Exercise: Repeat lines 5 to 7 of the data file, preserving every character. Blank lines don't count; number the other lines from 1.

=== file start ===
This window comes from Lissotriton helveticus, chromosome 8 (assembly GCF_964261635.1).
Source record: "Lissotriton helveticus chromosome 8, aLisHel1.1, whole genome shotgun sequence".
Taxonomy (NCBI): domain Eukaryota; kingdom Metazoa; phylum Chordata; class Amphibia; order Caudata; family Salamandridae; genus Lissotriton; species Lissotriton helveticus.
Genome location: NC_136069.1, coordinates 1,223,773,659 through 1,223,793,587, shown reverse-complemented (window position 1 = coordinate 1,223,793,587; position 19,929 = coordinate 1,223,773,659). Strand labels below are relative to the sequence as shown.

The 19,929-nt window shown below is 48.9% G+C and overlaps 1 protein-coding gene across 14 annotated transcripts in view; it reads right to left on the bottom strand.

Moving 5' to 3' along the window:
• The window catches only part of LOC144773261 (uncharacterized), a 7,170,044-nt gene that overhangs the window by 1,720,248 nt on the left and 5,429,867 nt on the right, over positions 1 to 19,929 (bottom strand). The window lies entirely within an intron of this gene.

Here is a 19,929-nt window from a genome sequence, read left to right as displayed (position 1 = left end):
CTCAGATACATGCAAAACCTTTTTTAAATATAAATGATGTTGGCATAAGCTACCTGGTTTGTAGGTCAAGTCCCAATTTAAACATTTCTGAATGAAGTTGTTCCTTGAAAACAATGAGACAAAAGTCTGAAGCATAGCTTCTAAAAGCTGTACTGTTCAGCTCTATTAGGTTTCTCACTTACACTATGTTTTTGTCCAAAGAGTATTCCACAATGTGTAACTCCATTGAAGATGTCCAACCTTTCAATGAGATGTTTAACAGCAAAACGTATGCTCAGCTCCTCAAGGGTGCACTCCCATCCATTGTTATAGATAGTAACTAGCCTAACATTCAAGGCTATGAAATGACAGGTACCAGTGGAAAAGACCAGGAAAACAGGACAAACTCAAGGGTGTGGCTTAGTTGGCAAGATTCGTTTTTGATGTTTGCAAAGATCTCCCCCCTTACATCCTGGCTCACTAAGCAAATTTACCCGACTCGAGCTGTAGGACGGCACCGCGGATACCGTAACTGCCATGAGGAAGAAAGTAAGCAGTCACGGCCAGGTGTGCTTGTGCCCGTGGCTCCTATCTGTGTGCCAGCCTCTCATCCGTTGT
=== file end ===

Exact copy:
The 19,929-nt window shown below is 48.9% G+C and overlaps 1 protein-coding gene across 14 annotated transcripts in view; it reads right to left on the bottom strand.

Moving 5' to 3' along the window:
• The window catches only part of LOC144773261 (uncharacterized), a 7,170,044-nt gene that overhangs the window by 1,720,248 nt on the left and 5,429,867 nt on the right, over positions 1 to 19,929 (bottom strand). The window lies entirely within an intron of this gene.